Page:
When the 28-year-old superstar Rihanna played American Airlines Center five years ago, the show was cut off unexpectedly after a piece of her set caught fire and filled the stage area with smoke. Could’ve been a blessing in disguise, as the performance before said fire left much to be desired.
Rihanna’s latest gig the Dallas arena on Friday gave the healthily-packed house a more energetic and rejuvenated performer. Also, the pop gods didn’t allow another show-stopping incident. A win-win for everyone involved.
It was refreshing to see Rihanna’s headlining set start in more serious and striking fashion than the crowd-baiting silliness of her opener, Travis Scott.
Rather than kick it off with an explosion of beats and choreography, she made her way to the top of a tall platform box set up near the middle of AAC’s floor, away from the main stage. She stood at a mike and crooned the melancholy verses of her 2012 ballad, “Stay,” head half covered with one of her high-fashion hoodies.
When the song ended and Rihanna removed the hood, screams intensified and the crowd got its first real look at her. She continued the slow build with an Eminem-less take on “Love the Way You Lie.” But how would she make it to the stage from her platform of solitude, across a floor packed with fans?
Once the ballads were done, the tempo quickened and a clear, rectangular bin lowered from the ceiling. Rihanna stepped into the scary-looking transporter, and it proceeded to move her over the crowd, toward the stark white stage containing her band. On the way there, she danced from one end of the moving box to the other, twerking, posing and occasionally singing to “Woo” and “Sex With Me.” You can only imagine how many phones were out during these moments.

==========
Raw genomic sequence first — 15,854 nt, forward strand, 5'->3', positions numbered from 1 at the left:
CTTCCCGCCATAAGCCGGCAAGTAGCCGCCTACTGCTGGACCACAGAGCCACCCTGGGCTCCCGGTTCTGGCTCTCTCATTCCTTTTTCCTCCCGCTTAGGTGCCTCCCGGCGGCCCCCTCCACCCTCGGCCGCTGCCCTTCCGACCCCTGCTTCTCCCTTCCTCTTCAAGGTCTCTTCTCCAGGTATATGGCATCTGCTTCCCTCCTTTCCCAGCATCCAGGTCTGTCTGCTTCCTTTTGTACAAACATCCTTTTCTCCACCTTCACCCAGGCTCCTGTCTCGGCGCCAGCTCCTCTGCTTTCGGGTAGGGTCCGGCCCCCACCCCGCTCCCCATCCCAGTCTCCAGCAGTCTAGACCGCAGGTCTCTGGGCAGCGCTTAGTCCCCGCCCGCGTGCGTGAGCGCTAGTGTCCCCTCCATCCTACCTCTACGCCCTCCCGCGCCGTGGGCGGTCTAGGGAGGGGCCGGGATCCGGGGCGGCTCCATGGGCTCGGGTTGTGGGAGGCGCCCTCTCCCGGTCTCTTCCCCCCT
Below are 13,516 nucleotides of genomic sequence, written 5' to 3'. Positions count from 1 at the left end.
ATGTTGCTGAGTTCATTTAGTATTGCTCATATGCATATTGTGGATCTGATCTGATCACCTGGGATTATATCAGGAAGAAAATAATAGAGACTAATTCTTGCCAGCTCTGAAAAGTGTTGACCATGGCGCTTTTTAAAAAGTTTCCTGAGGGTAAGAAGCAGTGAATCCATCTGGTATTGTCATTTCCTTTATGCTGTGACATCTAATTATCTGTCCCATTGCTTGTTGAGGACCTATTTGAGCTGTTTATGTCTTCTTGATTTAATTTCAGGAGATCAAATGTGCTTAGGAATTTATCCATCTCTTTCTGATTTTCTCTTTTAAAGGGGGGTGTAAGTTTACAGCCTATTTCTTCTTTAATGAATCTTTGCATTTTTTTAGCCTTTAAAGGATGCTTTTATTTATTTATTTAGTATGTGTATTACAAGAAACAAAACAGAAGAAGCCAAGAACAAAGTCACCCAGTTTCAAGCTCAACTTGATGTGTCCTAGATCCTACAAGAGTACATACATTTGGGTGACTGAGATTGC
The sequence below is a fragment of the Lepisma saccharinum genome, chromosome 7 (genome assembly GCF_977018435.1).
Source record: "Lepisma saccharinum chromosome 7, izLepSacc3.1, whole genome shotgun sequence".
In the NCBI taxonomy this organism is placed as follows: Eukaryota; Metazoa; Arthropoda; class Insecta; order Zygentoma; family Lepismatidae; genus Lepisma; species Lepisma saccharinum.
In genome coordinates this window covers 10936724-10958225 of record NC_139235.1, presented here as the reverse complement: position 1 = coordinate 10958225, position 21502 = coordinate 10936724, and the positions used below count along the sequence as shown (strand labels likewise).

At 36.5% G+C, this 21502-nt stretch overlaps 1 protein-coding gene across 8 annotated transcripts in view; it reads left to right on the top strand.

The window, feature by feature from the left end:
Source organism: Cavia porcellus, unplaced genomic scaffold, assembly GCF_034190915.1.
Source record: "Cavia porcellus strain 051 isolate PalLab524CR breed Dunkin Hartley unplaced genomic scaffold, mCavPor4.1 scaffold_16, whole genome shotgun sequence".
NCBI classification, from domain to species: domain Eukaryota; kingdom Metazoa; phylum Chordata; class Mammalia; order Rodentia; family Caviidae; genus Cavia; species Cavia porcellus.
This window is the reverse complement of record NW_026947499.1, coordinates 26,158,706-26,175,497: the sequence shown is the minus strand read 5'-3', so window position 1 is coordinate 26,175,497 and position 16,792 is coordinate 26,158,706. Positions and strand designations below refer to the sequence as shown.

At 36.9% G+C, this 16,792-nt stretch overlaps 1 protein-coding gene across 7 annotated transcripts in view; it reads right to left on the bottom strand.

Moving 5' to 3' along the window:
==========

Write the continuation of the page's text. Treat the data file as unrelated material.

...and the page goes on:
Once she made it to the stage, out came dancers who not only backed the singer but also handled the transitions whenever she’d disappear for a costume change. The entire production seemed to be at peak power during the hit single “Bitch Better Have My Money” — clarity of sound, movement of dancers and the energy of the boss lady all came together beautifully.
Although the primary focus of Rihanna’s setlist Friday was this year’s winning, diverse album Anti, she did remind AAC’s crowd of the cavalcade of radio smashes that’ve have propelled her over the last decade. There was a medley of her featured parts on T.I.’s “Live Your Life,” Jay Z’s “Run This Town” and Kanye West’s “All of the Lights.” “Diamonds” popped up later in the evening. And, yes, the song that made her a household name, “Umbrella,” got its obligatory singalong.
Yet it’s clear Rihanna’s not that interested in her former chart successes these days. She’s as taken with her new record as the millions of listeners who’ve made its singles recent No. 1s.
“How many of y’all got that album?” she asked to screams. “How many stole that [expletive] off the internet for free?” Even more screams.
“It’s cool, it’s cool — As long as y’all actually listen to the [expletive] and know the words to this next joint … I’m-a let y’all stay.”
And what was the next joint? The dark-but-melodic “Desperado,” which had fans around me singing and doing their own personal choreography. They loved current hit “Needed Me” just as much, enthusiastically chanting the lyric, “Didn’t they tell you that I was a savage?”
The most popular song from Anti is the Drake duet “Work,” which Rihanna handled just fine on her own (with backing dancers) on Friday. The island rhythms and cadence are second nature to the Barbadian star, so much so that it’s awkward when other stars attempt it.
“Work,” “Rude Boy” and the glitchy banger “Consideration” all demonstrated what has been a bankable signature style for Rihanna.
She proved Friday that she can handle it all, though, moving with gusto, singing live as well as can be expected with so many moving parts, and generally having a good time on stage.
This time it was “RiRi” who gave off all the heat.